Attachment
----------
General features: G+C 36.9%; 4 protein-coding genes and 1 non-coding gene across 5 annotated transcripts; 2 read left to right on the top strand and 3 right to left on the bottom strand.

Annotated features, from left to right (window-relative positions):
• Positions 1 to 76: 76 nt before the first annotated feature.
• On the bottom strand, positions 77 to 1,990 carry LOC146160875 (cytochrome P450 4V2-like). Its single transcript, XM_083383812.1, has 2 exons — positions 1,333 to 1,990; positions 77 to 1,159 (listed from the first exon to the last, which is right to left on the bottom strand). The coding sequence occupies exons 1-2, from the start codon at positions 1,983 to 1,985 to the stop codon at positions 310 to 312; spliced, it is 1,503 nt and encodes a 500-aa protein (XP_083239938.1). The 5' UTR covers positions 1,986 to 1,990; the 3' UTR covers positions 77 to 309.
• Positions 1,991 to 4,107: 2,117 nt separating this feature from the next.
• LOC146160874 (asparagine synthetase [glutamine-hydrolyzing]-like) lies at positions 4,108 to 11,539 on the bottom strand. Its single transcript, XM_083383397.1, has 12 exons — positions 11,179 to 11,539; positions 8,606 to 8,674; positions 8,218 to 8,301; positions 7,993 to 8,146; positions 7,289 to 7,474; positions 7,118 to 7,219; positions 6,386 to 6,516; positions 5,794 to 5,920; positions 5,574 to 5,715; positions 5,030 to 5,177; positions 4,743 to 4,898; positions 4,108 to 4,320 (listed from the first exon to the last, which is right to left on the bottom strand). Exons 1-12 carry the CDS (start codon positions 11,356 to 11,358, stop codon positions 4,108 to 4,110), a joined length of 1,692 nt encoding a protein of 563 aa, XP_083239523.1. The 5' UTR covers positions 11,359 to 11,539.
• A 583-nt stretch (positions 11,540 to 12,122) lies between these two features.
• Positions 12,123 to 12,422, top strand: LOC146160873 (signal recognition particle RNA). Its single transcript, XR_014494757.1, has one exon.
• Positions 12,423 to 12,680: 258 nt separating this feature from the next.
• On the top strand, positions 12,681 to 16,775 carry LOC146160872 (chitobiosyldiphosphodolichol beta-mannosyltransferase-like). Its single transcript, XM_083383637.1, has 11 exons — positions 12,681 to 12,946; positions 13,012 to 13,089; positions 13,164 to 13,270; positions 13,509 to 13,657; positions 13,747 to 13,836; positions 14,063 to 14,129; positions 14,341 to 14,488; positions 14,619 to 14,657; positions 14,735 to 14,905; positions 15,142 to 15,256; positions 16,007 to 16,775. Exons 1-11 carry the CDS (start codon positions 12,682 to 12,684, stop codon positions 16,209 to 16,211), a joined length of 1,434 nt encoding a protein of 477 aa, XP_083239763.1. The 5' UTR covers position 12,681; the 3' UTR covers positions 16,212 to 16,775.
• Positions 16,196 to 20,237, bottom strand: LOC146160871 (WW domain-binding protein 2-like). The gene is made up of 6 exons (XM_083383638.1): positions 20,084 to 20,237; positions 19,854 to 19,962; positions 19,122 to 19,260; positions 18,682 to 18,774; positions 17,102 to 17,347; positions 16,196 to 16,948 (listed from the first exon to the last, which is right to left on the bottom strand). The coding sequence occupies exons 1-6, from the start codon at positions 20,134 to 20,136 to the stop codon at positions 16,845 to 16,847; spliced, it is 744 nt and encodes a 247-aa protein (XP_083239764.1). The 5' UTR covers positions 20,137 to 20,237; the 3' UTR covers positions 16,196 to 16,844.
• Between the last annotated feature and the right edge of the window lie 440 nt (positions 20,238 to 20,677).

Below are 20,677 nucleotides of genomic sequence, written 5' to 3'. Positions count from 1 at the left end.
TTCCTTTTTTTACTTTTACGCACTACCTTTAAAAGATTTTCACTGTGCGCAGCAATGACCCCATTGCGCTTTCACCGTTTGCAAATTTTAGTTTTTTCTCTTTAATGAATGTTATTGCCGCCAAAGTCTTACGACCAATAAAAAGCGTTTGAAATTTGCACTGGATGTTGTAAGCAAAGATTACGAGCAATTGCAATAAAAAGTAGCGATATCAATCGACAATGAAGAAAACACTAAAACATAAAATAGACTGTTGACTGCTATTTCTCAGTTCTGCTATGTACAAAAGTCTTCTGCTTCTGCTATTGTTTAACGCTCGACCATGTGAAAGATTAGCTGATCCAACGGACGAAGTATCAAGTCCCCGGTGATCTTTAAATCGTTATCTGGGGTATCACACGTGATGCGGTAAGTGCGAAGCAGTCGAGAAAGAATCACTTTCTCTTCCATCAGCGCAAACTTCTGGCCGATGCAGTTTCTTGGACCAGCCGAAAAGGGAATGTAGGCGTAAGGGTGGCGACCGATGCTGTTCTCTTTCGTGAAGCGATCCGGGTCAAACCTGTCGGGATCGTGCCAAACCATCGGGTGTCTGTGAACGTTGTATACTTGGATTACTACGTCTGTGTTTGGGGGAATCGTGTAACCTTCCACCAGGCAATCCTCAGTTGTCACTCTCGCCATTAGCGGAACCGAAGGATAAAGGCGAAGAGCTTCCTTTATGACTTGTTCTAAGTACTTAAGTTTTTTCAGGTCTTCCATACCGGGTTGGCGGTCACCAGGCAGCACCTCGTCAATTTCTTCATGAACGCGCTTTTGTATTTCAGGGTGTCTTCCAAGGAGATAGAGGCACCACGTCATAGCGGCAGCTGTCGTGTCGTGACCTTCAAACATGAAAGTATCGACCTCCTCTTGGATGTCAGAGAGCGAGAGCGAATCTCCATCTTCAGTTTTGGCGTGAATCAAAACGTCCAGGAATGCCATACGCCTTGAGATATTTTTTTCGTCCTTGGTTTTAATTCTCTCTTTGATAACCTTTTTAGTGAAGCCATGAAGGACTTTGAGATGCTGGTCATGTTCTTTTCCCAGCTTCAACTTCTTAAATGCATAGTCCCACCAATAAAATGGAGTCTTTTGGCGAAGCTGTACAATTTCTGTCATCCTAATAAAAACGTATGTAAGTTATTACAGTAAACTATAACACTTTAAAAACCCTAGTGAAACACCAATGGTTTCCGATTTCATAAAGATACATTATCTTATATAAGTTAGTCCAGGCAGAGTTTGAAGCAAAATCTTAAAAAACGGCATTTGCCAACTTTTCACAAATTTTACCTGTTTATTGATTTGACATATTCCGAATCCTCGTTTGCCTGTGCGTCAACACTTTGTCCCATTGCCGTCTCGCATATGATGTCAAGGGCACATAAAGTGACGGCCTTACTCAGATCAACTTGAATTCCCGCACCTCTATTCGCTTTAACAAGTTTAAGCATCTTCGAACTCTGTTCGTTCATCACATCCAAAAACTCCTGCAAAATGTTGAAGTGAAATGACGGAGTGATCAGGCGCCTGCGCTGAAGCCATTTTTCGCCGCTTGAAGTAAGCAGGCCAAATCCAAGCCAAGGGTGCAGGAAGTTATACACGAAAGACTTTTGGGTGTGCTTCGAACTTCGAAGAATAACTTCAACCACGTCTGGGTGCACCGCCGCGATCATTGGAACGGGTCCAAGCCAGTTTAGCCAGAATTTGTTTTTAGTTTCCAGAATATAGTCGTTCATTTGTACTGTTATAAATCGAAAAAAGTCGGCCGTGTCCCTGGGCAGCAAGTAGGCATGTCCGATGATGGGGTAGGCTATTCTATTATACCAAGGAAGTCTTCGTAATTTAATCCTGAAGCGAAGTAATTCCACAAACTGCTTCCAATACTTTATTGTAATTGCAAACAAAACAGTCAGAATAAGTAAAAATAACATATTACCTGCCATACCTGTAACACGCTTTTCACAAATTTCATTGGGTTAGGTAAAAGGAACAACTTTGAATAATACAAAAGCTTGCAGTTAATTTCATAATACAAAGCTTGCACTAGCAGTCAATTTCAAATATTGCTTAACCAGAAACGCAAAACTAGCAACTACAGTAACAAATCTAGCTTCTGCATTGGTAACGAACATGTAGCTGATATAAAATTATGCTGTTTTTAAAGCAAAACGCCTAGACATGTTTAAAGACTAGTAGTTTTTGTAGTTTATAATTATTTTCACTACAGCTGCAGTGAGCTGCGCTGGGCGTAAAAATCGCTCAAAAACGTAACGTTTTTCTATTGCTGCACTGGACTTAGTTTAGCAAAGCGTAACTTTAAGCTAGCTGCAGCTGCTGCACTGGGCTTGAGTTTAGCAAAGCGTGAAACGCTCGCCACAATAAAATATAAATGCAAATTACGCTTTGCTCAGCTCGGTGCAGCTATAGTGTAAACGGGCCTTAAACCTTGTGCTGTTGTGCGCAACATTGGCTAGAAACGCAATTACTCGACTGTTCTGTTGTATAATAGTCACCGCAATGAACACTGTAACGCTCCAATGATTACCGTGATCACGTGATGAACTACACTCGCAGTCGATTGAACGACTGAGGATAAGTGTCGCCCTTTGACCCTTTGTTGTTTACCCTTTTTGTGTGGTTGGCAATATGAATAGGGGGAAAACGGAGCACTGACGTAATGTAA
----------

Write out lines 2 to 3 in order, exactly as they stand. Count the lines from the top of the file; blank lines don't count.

Annotated features, from left to right (window-relative positions):
• Positions 1 to 76: 76 nt before the first annotated feature.